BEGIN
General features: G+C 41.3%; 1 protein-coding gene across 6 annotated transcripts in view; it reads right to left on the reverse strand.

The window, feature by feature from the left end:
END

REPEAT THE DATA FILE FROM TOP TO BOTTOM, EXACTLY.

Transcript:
General features: G+C 41.3%; 1 protein-coding gene across 6 annotated transcripts in view; it reads right to left on the reverse strand.

The window, feature by feature from the left end: